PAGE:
For my review of Antoine Fuqua’s Olympus Has Fallen, click here.

[31 Days of Horror Part V: A New Beginning] Day 29 – The Void (2016)

 

Director: Jeremy Gillespie, Steven Kostanski

Cast: Aaron Poole, Kenneth Welsh, Daniel Fathers, Kathleen Munroe, Ellen Wong, Evan Stern, Trish Rainone, Mik Byskov

Screenplay: Jeremy Gillespie, Steven Kostanski

90 mins. Not Rated.

 

My favorite thing about watching 31 horror films in a month is coming across a true gem. Oftentimes, I get a chance to catch a few brand new movies in all this, and thankfully, The Void is an absolute delight.

When Deputy Daniel Carter (Aaron Poole, This Beautiful City, Mary Goes Round) comes across an injured man on the side of the road, he immediately brings him to the local hospital, which has been mostly abandoned. The only remaining staff are Dr. Richard Powell (Kenneth Welsh, The Day After Tomorrow, Awakening the Zodiac), nurse and Daniel’s estranged wife Allison (Kathleen Munroe, A Family Man, TV’s Patriot), intern Kim (Ellen Wong, Scott Pilgrim vs. The World, TV’s GLOW), and nurse Beverly. When the hospital becomes surrounded by cloaked and hooded figures with weapons, it becomes quite that the remaining members of the hospital staff are being targeted for a specific purpose, but they could never know how sinister their night is about to become.

I really liked The Void. It is both a callback to the practical effects and creature features of the 1980s as well as a gruesome and brutal horror film that is unique and all its own. Directors Jeremy Gillespie and Steven Kostanski treat their material with the utmost respect and care, treating each twist and turn with unexpected tenacity.

The performers, particularly Poole, Munroe, and Welsh, are quite well-cast and played. I don’t have much experience with Poole, but I found him to be very accessible as the Deputy out of his element. Munroe and Welsh have previous experience from Survival of the Dead, and their chemistry is still solid.

Where the film falters is in its run time. Even at 90 minutes, some scenes feel very overstretched. I feel like The Void belongs in the 80-minute range and could have been better served with a little more chopping in the editing room.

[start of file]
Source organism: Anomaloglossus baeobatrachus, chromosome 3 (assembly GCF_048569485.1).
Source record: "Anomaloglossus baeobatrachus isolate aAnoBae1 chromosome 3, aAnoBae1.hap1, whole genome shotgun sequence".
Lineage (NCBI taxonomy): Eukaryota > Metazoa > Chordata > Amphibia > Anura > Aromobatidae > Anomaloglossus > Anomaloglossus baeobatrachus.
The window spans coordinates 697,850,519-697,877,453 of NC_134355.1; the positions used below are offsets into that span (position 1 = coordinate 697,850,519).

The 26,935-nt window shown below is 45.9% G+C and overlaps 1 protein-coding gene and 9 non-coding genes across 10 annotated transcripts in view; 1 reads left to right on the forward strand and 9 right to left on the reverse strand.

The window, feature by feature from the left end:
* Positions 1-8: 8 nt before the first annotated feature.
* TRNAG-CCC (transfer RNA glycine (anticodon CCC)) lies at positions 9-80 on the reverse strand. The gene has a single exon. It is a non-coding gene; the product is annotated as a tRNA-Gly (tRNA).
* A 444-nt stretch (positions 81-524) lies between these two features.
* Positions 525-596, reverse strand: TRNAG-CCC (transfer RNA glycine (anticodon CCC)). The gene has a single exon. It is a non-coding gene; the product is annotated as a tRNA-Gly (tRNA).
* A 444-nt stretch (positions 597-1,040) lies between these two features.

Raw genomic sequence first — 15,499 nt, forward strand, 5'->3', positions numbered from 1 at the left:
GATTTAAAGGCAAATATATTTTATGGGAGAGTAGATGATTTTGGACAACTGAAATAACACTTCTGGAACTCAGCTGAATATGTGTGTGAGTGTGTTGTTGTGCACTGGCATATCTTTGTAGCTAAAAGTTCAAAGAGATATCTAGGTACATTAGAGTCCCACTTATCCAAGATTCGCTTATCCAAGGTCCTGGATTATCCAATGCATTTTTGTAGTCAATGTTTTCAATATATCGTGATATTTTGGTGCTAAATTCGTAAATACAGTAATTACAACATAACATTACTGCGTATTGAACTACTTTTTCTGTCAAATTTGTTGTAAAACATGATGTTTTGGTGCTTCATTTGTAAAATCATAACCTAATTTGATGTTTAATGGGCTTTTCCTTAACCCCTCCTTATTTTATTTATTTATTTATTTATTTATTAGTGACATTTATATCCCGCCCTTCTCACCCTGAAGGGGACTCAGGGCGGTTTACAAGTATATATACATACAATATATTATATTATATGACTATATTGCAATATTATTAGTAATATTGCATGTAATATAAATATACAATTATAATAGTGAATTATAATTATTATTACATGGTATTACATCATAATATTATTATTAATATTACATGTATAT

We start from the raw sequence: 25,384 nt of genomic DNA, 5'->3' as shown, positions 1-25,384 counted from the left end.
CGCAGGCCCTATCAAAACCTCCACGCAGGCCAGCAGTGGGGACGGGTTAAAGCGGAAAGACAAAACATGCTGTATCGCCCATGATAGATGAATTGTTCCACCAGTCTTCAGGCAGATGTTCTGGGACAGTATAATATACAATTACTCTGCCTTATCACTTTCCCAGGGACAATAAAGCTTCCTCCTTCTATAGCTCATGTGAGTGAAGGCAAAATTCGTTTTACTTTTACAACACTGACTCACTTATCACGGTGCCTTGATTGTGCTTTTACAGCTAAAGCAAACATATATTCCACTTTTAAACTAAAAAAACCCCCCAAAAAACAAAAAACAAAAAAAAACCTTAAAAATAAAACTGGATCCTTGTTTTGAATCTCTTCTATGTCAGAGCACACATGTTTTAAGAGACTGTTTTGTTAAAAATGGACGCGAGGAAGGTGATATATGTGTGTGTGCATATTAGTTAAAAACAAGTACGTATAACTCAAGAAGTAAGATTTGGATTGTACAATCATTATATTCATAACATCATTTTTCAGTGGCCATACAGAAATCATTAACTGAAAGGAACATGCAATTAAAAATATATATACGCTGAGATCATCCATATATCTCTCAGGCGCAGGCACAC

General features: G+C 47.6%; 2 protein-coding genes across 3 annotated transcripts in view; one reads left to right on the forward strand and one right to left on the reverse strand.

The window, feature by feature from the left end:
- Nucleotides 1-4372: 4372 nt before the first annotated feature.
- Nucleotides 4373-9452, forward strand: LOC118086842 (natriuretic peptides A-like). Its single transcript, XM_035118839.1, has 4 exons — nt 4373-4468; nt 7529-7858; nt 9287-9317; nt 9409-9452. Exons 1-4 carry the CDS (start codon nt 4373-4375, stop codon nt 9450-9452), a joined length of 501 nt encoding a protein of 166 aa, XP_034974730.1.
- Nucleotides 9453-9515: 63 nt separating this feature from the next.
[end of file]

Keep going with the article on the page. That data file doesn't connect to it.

Overall, The Void is a fun and frightening film with some of the more unique scares and effects I’ve seen recently. It’s combination of Lovecraftian Horror and visual flair make for a great viewing experience. This is a good one to check out for Halloween. Grab your Netflix account and jump into The Void.

 

4/5

-Kyle A. Goethe

 

 

For my review of the anthology film ABCs of Death 2, click here.

[31 Days of Horror Part V: A New Beginning] Day 27 – The Greasy Strangler (2016)

 

Director: Jim Hosking

Cast: Michael St. Michaels, Sky Elobar, Elizabeth De Razzo, Gil Gex, Abdoulaye NGom, Holand MacFallister

Screenplay: Toby Harvard, Jim Hosking

93 mins. Not Rated.

 

I mean, I had to see this coming, right?

Big Ronnie (Michael St. Michaels, Alex & Emma, Freshwater) and son Brayden (Sky Elobar, Don Verdean, I Do…Until I Don’t) have a strained relationship. Ronnie runs a Disco tour which Brayden helps with, and Brayden serves Ronnie overly-greased foods, though Ronnie keeps exclaiming he is not The Greasy Strangler, a killer who murders people while covered in grease from head to toe. Ronnie and Brayden are further torn apart by Janet (Elizabeth De Razzo, The 33, Lemon), a woman who takes the Disco tour and begins dating Brayden. Stuff happens.

The Greasy Strangler is one of the most unique experiences I’ve had watching a movie recently. That doesn’t necessarily make it good. Yet again this month, there are no likable characters in the film. I mean, they start out interesting, but then they get real boring real quick. I didn’t like the and I didn’t want to keep watching them.

Jim Hosking (ABCs of Death 2, Privado) keeps claiming that he wants unique characters, and they are indeed unique. I just hate them. They aren’t written well.. The script, from Hosking and Toby Harvard, is so poorly written and unstructured. I feel like I get what Hosking and Harvard were trying to do, but it absolutely doesn’t work.

Overall, The Greasy Strangler is just another upsetting film this month. I’m seeing how rough this can be some days. I hate The Greasy Strangler and I would never watch it again.

 

1/5

-Kyle A. Goethe

 

 

For the anthology film ABCs of Death 2, click here.

[31 Days of Horror Part V: A New Beginning] Day 25 – Minutes Past Midnight (2016)

Director: Robert Boocheck, Lee Cronin, Francisco Sonic Kim, Ryan Lightbourn, Marc Martinez Jordan, Kevin McTurk, James Moran, Christian Rivers, Sid Zanforlin

Cast: Jason Flemyng, Barbara Steele, Mika Boorem

Screenplay: Chris Bavota, Robert Boocheck, Lee Cronin, Collin George, Ryan Lightbourn, Marc Martinez Jordan, Guy McDouall, James Moran, Ryan Murphy, Sid Zanforlin

98 mins. Not Rated.

 

Minutes Past Midnight is another horror anthology (seriously, they are poppin’ up like weeds) released in 2016. This collection takes several popular short film from previous years and works them together into an interesting and odd group of short stories.